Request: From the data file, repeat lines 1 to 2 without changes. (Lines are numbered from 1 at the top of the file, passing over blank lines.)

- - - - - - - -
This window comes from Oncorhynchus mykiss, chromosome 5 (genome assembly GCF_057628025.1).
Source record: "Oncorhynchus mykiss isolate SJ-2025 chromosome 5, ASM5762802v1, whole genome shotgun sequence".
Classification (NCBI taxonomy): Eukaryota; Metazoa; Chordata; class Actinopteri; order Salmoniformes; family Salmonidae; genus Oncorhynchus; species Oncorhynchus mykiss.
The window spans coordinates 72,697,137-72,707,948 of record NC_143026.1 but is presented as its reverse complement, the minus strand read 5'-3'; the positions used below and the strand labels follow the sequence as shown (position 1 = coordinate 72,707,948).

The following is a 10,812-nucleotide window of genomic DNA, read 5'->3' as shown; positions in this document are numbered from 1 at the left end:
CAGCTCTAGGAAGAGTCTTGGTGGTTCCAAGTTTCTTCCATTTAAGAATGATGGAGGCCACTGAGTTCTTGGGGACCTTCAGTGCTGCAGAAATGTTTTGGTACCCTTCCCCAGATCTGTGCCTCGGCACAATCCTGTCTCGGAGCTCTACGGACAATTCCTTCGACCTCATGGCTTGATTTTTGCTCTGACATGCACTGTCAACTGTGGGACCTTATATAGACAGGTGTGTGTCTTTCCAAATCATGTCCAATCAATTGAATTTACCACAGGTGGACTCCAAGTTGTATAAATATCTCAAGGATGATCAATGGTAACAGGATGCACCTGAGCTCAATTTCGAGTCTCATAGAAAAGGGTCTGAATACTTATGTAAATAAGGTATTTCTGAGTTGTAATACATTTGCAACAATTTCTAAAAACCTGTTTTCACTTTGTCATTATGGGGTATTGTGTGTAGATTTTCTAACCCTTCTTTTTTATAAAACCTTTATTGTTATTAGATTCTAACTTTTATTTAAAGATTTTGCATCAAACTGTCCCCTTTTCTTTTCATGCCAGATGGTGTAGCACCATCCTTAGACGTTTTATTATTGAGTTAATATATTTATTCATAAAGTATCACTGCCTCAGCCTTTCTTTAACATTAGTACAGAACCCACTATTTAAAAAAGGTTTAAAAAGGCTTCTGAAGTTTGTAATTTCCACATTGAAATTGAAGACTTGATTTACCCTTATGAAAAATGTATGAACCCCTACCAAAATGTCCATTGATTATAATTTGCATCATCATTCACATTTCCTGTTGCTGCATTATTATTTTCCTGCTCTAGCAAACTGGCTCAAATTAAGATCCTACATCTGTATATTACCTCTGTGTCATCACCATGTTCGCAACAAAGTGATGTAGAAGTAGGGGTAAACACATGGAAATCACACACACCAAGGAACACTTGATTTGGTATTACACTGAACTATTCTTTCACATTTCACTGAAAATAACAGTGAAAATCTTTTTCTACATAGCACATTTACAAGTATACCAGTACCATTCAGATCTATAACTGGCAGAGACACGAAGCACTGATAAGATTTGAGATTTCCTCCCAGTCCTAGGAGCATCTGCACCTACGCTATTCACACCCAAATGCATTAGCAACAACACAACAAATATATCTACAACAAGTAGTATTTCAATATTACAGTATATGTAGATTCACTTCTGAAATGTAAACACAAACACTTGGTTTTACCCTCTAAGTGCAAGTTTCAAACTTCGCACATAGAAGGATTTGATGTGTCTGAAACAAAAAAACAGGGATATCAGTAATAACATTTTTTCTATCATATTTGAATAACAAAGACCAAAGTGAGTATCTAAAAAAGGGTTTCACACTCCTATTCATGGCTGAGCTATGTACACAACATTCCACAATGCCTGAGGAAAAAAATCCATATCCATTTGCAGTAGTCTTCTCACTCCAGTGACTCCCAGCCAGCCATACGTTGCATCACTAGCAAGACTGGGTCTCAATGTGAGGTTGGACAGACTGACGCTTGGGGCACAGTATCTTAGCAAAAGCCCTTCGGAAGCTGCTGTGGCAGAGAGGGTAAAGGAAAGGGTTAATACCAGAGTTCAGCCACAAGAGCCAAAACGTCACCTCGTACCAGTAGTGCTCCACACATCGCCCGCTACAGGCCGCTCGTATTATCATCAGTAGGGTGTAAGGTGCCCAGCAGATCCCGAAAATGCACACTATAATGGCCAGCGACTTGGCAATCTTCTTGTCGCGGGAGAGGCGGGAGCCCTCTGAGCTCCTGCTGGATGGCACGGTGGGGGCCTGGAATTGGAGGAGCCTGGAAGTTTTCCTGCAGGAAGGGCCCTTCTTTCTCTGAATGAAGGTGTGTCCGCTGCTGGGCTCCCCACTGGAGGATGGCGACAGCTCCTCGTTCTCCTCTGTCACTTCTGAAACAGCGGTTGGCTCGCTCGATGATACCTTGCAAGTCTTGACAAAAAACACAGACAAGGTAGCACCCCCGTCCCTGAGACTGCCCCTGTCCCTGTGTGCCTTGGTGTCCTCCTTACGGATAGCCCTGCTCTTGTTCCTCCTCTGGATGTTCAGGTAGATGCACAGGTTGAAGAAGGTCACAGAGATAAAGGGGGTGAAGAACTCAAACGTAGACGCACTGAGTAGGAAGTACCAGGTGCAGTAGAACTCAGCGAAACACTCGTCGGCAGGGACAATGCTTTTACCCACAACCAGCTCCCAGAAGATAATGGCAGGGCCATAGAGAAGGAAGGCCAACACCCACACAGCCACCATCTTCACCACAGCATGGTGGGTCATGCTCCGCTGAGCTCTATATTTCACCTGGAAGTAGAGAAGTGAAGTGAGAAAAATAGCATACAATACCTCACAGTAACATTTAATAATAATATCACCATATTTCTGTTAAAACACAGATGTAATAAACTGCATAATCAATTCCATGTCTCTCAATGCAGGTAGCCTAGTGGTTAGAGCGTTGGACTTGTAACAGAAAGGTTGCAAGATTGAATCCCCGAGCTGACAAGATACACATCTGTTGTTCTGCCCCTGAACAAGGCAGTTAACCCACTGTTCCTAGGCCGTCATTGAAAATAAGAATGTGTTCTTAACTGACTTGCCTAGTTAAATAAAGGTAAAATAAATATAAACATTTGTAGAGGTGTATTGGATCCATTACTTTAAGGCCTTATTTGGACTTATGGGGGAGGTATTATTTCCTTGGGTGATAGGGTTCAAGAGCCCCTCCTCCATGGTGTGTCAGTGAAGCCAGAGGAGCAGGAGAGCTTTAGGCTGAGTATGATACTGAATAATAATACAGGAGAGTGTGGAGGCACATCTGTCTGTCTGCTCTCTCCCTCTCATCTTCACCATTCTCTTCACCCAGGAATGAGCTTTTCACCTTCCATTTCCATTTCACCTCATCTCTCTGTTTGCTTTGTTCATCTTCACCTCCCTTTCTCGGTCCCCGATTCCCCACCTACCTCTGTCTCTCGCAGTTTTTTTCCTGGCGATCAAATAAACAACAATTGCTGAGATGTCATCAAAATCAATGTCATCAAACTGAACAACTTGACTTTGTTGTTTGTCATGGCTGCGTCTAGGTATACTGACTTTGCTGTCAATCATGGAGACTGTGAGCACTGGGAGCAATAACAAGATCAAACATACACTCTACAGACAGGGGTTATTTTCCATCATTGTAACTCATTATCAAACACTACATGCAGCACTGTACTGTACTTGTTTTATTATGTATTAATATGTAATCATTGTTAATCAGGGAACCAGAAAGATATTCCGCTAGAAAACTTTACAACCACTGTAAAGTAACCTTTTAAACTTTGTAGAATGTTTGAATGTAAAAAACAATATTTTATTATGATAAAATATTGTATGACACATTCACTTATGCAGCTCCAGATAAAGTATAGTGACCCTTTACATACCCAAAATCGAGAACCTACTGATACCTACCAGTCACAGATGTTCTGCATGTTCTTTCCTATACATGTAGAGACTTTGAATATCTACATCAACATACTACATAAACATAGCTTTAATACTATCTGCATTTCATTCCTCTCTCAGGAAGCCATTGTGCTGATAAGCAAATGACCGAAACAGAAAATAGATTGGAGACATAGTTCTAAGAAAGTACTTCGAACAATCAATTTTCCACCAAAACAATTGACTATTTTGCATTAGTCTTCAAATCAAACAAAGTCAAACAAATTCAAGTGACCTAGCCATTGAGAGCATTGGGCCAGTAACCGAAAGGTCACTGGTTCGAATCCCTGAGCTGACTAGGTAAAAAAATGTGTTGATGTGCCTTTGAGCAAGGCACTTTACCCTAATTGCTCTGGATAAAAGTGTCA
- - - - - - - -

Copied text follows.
This window comes from Oncorhynchus mykiss, chromosome 5 (genome assembly GCF_057628025.1).
Source record: "Oncorhynchus mykiss isolate SJ-2025 chromosome 5, ASM5762802v1, whole genome shotgun sequence".